a)  Victim of domestic violence

b)  Victim of forced marriage

c)  Victim of "honour"-based violence

d)  Family or friend of a victim

e)  Abuser

f)  Professional stakeholder

g)  Rather not say

h)  Other

To prevent any trail from the website, webcentre staff temporarily removed the standard function on the eConsultation software which sends an automated email response to every user at the point of registration. The loss of email functionality had implications for other eConsultations running at the same time.

Almost three-quarters of participants in Womenspeak said in a follow up questionnaire that the interaction with Members of Parliament had made a difference to their participation. Members of the Home Affairs Committee were therefore keen to take part in the consultation by posting on the forum, to stimulate debate and steer discussion onto the key inquiry questions. It was also important for Members to demonstrate to participants that they were listening to and learning from the responses. All Committee Members were provided with a password and username so that they could log-in and post comments on the forum. The Member's picture appeared beside their posting.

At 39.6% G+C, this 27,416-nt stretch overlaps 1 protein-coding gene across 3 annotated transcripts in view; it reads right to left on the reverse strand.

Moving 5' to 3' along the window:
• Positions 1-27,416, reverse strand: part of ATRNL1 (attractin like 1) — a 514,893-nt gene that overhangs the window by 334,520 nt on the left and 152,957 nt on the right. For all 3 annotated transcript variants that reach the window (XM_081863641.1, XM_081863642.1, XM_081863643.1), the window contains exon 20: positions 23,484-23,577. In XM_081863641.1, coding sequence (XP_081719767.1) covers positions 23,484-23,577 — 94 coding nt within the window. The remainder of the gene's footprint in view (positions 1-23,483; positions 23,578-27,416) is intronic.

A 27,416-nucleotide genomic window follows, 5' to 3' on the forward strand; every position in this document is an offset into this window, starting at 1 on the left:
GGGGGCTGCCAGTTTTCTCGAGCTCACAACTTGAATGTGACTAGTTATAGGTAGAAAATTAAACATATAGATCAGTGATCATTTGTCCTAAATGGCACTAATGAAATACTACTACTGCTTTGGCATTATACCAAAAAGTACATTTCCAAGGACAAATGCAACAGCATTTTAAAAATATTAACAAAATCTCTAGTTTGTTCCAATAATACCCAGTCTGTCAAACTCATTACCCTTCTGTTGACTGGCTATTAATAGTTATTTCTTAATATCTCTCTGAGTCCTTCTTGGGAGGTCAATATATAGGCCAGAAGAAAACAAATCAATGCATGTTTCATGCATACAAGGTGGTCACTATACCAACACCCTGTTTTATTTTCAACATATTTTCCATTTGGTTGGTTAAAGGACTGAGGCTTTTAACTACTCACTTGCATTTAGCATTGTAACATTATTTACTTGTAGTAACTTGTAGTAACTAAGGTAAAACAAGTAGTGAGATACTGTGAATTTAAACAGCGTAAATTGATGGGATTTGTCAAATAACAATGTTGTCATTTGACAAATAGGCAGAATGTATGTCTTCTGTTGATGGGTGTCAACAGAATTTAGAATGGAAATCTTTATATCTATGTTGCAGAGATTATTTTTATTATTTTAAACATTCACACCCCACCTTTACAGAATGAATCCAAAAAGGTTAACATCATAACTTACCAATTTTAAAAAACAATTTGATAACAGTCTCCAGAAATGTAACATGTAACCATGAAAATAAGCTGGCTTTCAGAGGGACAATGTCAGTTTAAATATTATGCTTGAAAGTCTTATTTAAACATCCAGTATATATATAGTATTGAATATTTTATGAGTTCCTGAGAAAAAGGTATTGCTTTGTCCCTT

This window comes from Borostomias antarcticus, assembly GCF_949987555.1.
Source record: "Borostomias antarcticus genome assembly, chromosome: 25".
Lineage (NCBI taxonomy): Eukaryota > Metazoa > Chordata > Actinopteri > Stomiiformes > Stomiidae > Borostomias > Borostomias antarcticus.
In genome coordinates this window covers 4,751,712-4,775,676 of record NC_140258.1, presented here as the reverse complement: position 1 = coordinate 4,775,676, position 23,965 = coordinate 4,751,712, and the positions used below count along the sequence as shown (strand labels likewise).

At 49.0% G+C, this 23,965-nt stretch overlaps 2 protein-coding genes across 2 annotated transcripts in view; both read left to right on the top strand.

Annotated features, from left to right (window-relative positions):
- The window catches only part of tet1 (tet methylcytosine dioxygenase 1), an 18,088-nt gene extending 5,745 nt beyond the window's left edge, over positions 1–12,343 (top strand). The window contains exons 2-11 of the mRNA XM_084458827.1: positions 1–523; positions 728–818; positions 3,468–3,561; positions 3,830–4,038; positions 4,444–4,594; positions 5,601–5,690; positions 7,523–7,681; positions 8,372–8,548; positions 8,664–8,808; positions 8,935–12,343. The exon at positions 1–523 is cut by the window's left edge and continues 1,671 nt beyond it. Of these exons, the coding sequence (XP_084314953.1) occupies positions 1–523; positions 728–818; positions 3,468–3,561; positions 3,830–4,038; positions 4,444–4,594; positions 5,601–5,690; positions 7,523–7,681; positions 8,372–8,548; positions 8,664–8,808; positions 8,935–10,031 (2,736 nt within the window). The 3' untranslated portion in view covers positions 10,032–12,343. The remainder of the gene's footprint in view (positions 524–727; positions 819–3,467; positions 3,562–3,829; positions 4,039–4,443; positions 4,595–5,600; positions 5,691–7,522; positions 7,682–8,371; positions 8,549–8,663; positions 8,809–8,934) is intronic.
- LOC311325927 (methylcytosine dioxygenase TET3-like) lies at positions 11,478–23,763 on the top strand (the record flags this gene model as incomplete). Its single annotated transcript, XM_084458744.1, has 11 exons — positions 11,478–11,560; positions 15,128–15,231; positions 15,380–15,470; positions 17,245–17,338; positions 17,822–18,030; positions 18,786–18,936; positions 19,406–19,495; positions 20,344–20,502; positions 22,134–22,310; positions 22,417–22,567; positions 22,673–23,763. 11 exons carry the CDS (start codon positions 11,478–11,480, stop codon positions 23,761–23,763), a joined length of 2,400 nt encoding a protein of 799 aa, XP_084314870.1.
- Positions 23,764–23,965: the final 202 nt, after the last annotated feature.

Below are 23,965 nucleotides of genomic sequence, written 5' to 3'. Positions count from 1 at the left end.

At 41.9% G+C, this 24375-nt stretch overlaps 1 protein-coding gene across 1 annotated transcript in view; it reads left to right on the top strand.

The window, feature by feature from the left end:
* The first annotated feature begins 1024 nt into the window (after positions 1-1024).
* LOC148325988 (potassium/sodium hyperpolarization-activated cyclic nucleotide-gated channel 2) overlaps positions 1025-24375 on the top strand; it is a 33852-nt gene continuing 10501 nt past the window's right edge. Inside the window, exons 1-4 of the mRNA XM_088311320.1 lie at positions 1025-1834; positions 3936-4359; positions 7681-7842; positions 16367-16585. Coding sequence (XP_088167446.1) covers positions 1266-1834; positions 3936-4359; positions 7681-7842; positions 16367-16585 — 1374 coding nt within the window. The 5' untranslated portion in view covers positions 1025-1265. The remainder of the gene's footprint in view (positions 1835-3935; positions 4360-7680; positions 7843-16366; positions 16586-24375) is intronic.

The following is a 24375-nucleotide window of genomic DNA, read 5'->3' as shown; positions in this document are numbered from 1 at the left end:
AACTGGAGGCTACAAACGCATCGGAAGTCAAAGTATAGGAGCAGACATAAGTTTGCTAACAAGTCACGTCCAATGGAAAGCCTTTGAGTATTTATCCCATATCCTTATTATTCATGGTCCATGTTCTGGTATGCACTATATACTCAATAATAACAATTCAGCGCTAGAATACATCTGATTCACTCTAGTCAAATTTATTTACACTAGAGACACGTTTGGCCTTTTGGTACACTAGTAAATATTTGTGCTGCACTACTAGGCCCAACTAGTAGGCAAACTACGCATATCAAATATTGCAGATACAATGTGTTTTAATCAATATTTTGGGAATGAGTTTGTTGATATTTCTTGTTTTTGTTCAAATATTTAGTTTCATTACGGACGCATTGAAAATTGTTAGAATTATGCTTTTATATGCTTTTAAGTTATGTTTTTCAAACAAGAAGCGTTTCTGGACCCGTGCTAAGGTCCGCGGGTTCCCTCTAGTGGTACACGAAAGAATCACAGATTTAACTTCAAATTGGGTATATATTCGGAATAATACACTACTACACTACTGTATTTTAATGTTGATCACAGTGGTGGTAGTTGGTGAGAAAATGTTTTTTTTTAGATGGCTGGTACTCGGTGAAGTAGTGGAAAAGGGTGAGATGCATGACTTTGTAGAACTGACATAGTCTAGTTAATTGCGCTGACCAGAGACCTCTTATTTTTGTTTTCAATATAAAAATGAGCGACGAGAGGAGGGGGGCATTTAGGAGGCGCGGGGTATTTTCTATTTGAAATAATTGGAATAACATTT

IT access and computer literacy

Access to computers and IT literacy was a major concern for Womenspeak in 2000. Fewer than half of the women who participated were previously familiar with IT. However in 2008, eight years on, rates of general IT and internet literacy are far higher. According to the Family Spending Survey 2007,[439] 59% of households now have an internet connection, compared to 19% in 1999/2000. There are some disparities in the use of the internet by gender, age and ethnicity. Men are more likely to access the internet than women (65 per cent compared with 55 per cent in the last three months respectively). There is also a large divide between the young and the old, with 83 per cent of the 16 to 24 age group accessing the Internet within 3 months prior to interview, compared with 15 per cent of the 65+ age group. Research by Ofcom on media literacy suggests that home access to the internet is higher among minority ethnic groups (64%) than among the UK population overall (54%).[440]